Musa and Dada take the daladala to the shore, but the bus stops for a lot of others along the way. How many people can they fit inside? First there is one old man and his bicycle. Next a herder with two little goats. Then vendors with their three baskets of fruit. And on it goes counting upwards until it gets to ten swimmers with snorkels and fins. Somehow everyone fits into the daladala and everyone gets to the beach successfully. Though it takes a lot of wiggling and giggling along the trip.
This picture book offers a glimpse of life in East Africa, filled with kindness and care for one another as people squeeze together to make sure there is room for everyone. The counting structure of the book works well, but it is the boy’s response to each person and his doubt that they will fit that adds to the humor of the book. The rhyming is well done, adding to the pace of the book and the building pressure inside the daladala.
The illustrations are full of bright, hot colors that make heat of the day apparent to the reader. There is a playfulness to the illustrations with lots of stacking, moving, shifting and wiggling to make room as each new stop is made.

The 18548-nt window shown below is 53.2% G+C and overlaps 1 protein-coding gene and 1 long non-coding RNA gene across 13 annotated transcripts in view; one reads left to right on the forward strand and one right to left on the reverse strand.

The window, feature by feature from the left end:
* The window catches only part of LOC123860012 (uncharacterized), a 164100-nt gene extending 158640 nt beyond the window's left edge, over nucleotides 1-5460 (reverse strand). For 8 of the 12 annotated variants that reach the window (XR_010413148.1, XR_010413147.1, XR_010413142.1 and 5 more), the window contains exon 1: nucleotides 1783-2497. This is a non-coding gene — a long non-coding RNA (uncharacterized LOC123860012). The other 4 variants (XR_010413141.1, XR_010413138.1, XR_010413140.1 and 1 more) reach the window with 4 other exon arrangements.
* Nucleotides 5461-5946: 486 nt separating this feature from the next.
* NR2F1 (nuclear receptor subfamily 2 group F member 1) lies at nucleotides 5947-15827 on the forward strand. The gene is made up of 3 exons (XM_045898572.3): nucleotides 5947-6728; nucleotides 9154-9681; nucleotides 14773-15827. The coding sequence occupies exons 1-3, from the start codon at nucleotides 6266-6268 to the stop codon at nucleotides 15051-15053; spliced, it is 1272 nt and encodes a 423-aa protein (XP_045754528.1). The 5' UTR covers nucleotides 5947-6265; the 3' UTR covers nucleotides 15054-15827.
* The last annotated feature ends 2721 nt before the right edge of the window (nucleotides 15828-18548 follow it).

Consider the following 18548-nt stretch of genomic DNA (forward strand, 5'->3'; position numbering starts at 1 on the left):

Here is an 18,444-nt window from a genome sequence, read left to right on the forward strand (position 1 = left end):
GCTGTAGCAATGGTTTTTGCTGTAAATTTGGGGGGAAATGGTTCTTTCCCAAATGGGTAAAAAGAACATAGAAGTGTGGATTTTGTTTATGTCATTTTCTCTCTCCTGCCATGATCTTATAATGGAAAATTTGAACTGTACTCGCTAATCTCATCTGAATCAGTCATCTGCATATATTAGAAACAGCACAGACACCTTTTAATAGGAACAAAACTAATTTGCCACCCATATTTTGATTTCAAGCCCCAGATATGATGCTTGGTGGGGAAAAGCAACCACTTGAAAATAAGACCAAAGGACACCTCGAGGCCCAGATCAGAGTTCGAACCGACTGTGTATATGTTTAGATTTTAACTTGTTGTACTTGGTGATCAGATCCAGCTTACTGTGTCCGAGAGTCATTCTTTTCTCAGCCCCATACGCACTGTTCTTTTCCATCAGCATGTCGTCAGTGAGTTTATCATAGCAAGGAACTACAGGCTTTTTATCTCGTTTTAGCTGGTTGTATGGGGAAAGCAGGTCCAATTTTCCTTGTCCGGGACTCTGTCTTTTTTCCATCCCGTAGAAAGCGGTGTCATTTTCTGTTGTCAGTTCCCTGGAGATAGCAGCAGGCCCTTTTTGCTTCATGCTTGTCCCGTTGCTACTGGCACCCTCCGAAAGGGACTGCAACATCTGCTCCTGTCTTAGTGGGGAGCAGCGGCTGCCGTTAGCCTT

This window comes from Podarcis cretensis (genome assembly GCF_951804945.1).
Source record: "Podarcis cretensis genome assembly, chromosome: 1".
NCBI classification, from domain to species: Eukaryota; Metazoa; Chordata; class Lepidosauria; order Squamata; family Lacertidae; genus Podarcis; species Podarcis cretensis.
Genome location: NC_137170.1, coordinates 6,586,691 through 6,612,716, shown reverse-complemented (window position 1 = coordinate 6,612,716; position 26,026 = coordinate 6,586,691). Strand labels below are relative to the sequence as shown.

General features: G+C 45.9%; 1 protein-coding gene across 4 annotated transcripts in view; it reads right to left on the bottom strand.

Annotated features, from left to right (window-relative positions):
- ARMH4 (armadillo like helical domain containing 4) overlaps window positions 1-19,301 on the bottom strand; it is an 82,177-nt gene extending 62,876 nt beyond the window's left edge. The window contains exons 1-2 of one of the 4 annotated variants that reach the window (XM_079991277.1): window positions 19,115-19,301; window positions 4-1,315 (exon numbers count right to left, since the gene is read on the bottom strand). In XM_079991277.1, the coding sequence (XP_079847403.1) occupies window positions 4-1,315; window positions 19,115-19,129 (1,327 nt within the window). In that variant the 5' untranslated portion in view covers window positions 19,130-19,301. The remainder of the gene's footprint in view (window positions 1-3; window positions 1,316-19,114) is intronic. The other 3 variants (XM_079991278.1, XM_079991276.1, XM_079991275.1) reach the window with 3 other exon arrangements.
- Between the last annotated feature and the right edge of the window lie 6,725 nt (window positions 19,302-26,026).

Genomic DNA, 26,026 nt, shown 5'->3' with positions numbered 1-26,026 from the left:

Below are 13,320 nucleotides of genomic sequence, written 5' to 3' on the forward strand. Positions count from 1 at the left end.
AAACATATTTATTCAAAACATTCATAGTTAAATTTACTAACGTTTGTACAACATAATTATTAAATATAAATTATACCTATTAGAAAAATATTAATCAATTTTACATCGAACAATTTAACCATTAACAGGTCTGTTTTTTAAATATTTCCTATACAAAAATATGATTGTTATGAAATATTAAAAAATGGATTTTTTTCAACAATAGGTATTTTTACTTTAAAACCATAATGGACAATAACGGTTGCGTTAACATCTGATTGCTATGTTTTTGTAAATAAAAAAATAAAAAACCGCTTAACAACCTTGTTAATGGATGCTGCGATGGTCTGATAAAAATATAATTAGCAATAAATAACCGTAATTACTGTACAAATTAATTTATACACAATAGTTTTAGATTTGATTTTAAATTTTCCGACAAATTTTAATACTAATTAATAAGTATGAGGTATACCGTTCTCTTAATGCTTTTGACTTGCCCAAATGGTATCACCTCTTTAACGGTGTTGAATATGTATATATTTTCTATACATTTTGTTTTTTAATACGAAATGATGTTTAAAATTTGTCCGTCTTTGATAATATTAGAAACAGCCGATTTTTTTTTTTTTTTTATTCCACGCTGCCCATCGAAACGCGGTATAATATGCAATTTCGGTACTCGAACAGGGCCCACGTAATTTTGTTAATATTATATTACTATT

Funny and full of community kindness, this is a great trip to the beach. Appropriate for ages 2-4.
This is a follow up to King Mouse from the same creative team. Out on a walk, Bear discovers a ukulele in the grass. Bear plucked a string and thought of a song. Mouse was there on a stump, all ready to listen. Then a crow arrived an found a tambourine in the grass. She immediately sang her song for Bear and Mouse. Snake arrived next and discovered a drum, which she used to sing her own song before Bear could start his. Tortoise was next with a horn and a song. Then Fox appeared and thought they should start a band and she could be their manager. Finally, it was time for Bear to sing his song. When the others didn’t praise it, he headed away. But one friend isn’t ready to let him leave entirely.
There is a beautiful delicacy to the story and the illustrations that work deliciously together as a whole. Fagan uses repetition in the story with the series of interruptions before Bear can sing his song. There is a wonderful tension that readers and the bear feel as he is preempted again and again. It’s also a treat to have a moment of such humor in the center of this thoughtful book which then returns to its previous tone but retains a wry grin.
The illustrations are done in graphite and colored digitally. The digital color is so pale that it is a whisper of color at the edges of the scenes with pale green leaves, a brown bear, and some flowers with a glimmer of pink. They are subtle and lovely, offering space for song and performance.
Thoughtful and lovely, this book explores friendship, sharing the limelight, and being true to yourself.